Providing practical information to help you protect your farm from biosecurity risks

Chocoholics celebrate eradication of pest

February 7, 2014
Cocoa pod borer damage

The cocoa pod on the right shows the damage caused by the borer.

For more than a decade producers have successfully been growing cocoa trees in Far North Queensland and in 2011 the first chocolate made from commercially-grown Australian cocoa hit the market.

2011 was also a notable year for the cocoa pod growers of Far North Queensland as this was the year the exotic plant pest cocoa pod borer (Conopomorpha cramerella) was first identified in Mossman.

It was a setback for the fledgling boutique Australian chocolate industry, but the area has now been declared free of the pest.

According to Brad Siebert, Manager for Biosecurity Planning and Implementation at Plant Health Australia, it’s one of many Australian biosecurity success stories.

“This successful eradication was achievable as the pest was found and reported early,” said Mr Siebert.

Some local canegrowers in the area had diversified into producing cocoa pods for making chocolate. Cocoa plants only grow in a hot, wet climate and flower all year round, so the pods can be harvested multiple times a year, providing a steady income for producers.

“A single property was affected by the pest which was detected early before it had a chance to spread to other properties in the area. Officially, it was considered ‘technically feasible’ and ‘economically beneficial’ to eradicate,” he added.

The successful eradication depended on breaking the month-long lifecycle of the borer. The caterpillar phase infects the pod, but not the rest of the cocoa plant. They then pupate in a brown cacoon in leaf litter. The resulting mosquito sized adult moth, which lays eggs on the pods, only survives for one week and is a poor flyer.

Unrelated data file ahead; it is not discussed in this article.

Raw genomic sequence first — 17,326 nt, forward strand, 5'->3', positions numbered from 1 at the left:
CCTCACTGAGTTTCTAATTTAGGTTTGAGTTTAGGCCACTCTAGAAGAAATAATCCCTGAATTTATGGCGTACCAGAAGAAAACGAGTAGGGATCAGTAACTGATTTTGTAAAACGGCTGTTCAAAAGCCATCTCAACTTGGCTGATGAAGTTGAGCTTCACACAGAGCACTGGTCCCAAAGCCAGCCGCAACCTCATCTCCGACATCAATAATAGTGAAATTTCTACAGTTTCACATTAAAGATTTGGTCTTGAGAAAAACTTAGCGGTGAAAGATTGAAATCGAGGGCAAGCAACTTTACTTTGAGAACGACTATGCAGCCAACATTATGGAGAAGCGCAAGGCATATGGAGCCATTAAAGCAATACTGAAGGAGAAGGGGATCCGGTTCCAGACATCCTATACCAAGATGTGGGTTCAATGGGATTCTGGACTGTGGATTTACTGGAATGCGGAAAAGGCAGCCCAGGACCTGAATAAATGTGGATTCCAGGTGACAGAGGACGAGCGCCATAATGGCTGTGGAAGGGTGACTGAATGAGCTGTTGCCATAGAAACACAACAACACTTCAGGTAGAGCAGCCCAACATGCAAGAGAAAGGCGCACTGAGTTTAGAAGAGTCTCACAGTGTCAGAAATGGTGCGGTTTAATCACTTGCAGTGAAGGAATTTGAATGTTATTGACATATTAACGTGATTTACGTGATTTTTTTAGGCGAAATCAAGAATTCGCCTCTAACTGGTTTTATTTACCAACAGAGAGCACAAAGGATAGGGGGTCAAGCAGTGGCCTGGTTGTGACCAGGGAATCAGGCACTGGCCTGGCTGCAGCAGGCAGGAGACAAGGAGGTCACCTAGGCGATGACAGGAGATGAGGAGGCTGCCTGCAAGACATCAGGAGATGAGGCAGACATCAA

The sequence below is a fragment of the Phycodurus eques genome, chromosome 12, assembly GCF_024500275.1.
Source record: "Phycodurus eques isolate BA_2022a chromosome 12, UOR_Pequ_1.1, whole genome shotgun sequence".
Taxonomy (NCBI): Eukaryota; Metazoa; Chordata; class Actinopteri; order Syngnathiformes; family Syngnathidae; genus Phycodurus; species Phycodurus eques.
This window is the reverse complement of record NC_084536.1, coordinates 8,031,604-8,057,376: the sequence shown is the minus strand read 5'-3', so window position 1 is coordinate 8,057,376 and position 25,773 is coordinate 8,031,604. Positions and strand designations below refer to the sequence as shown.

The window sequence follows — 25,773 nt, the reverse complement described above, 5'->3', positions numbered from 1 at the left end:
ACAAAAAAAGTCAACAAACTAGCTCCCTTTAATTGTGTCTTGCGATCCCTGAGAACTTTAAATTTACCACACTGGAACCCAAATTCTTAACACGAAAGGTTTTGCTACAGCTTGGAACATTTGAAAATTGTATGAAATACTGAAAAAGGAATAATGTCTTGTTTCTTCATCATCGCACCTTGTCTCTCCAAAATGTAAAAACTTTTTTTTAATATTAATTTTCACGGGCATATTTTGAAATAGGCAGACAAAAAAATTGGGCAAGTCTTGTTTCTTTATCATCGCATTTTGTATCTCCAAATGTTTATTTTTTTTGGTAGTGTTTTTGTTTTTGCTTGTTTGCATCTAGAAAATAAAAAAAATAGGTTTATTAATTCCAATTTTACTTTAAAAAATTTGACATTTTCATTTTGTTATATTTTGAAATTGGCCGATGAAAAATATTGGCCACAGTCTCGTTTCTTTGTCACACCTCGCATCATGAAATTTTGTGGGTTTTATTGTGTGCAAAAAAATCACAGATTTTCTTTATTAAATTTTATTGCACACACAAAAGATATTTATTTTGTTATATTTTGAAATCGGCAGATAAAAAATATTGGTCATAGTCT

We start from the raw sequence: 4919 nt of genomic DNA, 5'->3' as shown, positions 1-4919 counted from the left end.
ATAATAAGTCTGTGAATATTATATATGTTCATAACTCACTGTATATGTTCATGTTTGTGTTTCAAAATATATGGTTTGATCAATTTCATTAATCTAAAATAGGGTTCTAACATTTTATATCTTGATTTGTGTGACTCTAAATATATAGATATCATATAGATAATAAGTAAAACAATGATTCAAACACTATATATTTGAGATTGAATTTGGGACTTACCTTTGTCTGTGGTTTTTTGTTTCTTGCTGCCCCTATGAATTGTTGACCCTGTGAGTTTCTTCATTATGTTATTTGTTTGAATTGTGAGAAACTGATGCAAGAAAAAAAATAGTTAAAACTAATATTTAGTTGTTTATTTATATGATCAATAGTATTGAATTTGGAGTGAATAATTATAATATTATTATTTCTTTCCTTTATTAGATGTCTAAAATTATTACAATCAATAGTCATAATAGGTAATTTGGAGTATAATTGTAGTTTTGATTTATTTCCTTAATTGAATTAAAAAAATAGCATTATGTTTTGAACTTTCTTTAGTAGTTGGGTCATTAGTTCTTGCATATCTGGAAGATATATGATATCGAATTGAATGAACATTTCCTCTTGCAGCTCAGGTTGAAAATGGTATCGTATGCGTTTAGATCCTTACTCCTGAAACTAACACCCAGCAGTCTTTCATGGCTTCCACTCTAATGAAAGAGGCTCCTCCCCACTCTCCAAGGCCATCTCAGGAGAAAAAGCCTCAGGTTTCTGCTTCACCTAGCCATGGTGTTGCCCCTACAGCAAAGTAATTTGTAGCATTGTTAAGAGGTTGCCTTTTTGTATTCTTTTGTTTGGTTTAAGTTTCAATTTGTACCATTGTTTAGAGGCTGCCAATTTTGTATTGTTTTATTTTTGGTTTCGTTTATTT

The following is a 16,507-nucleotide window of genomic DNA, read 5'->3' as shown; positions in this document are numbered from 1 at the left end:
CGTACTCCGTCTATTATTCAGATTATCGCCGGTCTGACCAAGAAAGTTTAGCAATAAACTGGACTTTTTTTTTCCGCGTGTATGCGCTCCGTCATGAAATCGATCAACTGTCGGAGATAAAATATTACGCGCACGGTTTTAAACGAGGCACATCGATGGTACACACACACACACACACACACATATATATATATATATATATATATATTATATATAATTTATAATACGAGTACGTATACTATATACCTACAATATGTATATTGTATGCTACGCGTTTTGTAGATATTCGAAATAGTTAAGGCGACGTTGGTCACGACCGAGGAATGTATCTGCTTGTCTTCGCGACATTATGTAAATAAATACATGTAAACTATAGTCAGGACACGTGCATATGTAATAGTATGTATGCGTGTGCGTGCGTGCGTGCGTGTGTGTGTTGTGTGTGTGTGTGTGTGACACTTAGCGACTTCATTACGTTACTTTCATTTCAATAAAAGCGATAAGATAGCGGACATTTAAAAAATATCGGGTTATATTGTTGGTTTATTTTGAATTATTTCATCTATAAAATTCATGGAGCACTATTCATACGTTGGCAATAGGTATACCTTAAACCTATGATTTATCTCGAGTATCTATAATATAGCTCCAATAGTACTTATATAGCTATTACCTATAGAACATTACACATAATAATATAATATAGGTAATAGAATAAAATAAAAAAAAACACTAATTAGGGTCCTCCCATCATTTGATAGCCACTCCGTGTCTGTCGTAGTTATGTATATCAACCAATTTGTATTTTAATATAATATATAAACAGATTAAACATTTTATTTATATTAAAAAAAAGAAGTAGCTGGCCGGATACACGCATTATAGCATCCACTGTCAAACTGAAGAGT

“The eradication plan involved a spraying regime and the continual stripping of pods from the trees, which were pruned but not entirely removed. Collection of pods breaks the lifecycle and makes it possible to eradicate the pest,” said Mr Siebert.

The area between trees was cleaned of grass and leaf litter that could harbour the pupae. Restrictions  were also placed on the movement of plants, plant material and machinery off the infested property.

“Monitoring for the pest using pheromone traps continued for more than two years after the initial detection. Biosecurity authorities are now satisfied that the area is free from the pest and have recently declared it to be officially eradicated,” concluded Mr Siebert.

With only a one month life cycle, the outcome could have been very different if the pest had managed to spread further than the initial property.

Through early notification of something unusual on the pods, the fledgling Australian chocolate industry now has a chance to realise its full potential without major long-term ongoing costs to control the cocoa pod borer.